The use of glucocorticoid therapy is of uncertain benefit; a majority of hospitalized patients described by Wang and colleagues in Wuhan6 received glucocorticoids with an in-hospital mortality of 4.3%. Other experts have discouraged the use of glucocorticoids based on data derived from SARS and MERS. Pending further data, glucocorticoids such as methylprednisolone, may be considered on a case-by-case basis. As of now, there are no FDA-approved drugs for the treatment of COVID-19. Remdesivir, a novel viral RNA polymerase inhibitor, has demonstrated in vitro activity against coronaviruses and may be available through emergency investigational new drug (eIND) authorization; clinical trials using this and other novel agents are currently underway. As ARDS seems to be a late complication of infection, one can hypothesize that antiviral therapy would need to be administered early in COVID-19 to be effective, similar to neuraminidase inhibitors in influenza; however, this supposition is presently unconfirmed.

Health-care workers (HCWs) are at a high risk for contracting infection through nosocomial transmission routes. As of February 24, 2020, more than 3,000 HCWs have been infected, with six deaths reported. Experiences from the SARS and MERS-CoV outbreaks have shown that hospitals can act as amplification zones, with nosocomial transmission leading to rapid spread of disease.9

In this context, a few principles apply to providing care to a person under investigation (PUI) or a confirmed patient with COVID-19. A minimal number of HCWs should be permitted entrance to the patient’s room. All staff entering the room should be competent in donning and doffing appropriate PPE. Consultative services should be provided remotely via telemedicine when possible. High-risk procedures that are known to generate aerosols, such as endotracheal intubation, bronchoscopy, and sputum induction, should be done by only experienced and trained staff. Interventions that are known to be aerosol generating, such as noninvasive ventilation (NIV) and nebulizer administration, should be avoided: patients requiring positive-pressure ventilatory support should be strongly considered for early intubation rather than the use of NIV, while metered-dose inhalers should be used preferentially in lieu of nebulized therapies. The role of high-flow nasal oxygen is controversial, but if it is employed, it should only be utilized within an airborne infection isoluation room (AIIR).10,11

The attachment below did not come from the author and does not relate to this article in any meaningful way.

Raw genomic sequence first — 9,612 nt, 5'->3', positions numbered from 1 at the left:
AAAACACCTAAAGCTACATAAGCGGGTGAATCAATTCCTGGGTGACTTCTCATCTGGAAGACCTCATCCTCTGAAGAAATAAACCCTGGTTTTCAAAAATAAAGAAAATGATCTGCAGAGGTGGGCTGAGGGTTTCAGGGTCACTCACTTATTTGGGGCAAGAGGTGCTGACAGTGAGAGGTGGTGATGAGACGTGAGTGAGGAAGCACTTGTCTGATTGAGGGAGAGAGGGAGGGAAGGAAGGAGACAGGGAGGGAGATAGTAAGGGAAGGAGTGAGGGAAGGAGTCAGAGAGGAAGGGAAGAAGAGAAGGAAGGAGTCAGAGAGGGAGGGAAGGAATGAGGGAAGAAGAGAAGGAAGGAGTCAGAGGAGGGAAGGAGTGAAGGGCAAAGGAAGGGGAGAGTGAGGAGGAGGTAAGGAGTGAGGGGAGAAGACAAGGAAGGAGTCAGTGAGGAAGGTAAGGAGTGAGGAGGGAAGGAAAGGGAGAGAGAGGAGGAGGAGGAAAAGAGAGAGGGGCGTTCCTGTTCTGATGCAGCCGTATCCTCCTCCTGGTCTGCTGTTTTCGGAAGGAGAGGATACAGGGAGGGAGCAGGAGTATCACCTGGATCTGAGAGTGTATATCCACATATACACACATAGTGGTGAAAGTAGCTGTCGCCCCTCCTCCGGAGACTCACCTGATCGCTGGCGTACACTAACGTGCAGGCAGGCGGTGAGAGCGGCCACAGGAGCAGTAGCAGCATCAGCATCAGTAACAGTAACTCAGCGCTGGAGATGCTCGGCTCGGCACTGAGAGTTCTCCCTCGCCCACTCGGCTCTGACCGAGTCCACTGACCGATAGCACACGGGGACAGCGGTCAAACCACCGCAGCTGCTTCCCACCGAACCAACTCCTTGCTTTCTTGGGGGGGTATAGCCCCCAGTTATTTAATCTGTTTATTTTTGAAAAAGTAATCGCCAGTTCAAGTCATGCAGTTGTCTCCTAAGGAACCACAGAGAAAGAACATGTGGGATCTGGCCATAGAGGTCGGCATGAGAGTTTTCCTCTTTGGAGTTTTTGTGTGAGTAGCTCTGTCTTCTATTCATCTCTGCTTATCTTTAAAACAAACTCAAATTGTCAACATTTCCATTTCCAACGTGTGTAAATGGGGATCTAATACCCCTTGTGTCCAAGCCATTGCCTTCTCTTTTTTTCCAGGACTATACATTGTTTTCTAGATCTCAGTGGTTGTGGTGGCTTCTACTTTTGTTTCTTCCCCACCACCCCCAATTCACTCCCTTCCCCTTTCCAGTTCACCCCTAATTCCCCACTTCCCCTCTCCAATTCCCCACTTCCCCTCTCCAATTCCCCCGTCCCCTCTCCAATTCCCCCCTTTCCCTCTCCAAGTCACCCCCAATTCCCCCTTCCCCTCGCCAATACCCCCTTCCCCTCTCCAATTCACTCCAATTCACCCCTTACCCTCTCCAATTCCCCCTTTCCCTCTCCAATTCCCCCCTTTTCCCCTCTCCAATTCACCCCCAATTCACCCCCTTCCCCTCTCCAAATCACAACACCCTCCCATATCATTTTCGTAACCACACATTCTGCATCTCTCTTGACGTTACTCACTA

Diagnostic testing should be minimized to the extent possible, and the laboratory should be notified well in advance to alert them that a specimen is from a PUI or confirmed COVID-19 case. Imaging should also be kept to a minimum. Obtaining a radiograph may be laborious given the likely need of training a radiology technician in PPE and decontaminating the machine. In practiced hands, point-of-care ultrasonography can serve as an excellent modality for imaging with comparable sensitivity and lower risk than conventional chest radiographs.

Support for health-care workers involved in the care of COVID-19 patients

Occupational health services should be involved early during care of a suspected COVID-19 patient for: (1) passive symptom monitoring of health-care workers who may have been exposed for 14 days after last exposure; (2) coordinating with state and national health agencies with regard to employee monitoring; (3) assessing the risk associated with PPE breeches or other exposures; (4) coordinating psychological support through established institutional resources; and (5) engaging with human resources to ensure compliance with internal policies and to make use of available employee resources for support.12,13


Given the rapidly-changing nature of this pandemic, clinicians in the United States are recommended to refer to for the most recent updates on patient identification, infection prevention, and clinical management. The views expressed in this article are those of the authors and do not reflect neither the official policy or position of the Department of Health and Human Services, Department of the Navy, Department of Defense, nor the US Government. Dr. Maves is a US military service member. This work was prepared as part of his official duties. Title 17 USC §105 provides that Copyright protection under this title is not available for any work of the United States Government. Title 17 USC §101 defines a US Government work as a work prepared by a military service member or employee of the US Government as part of that person’s official duties.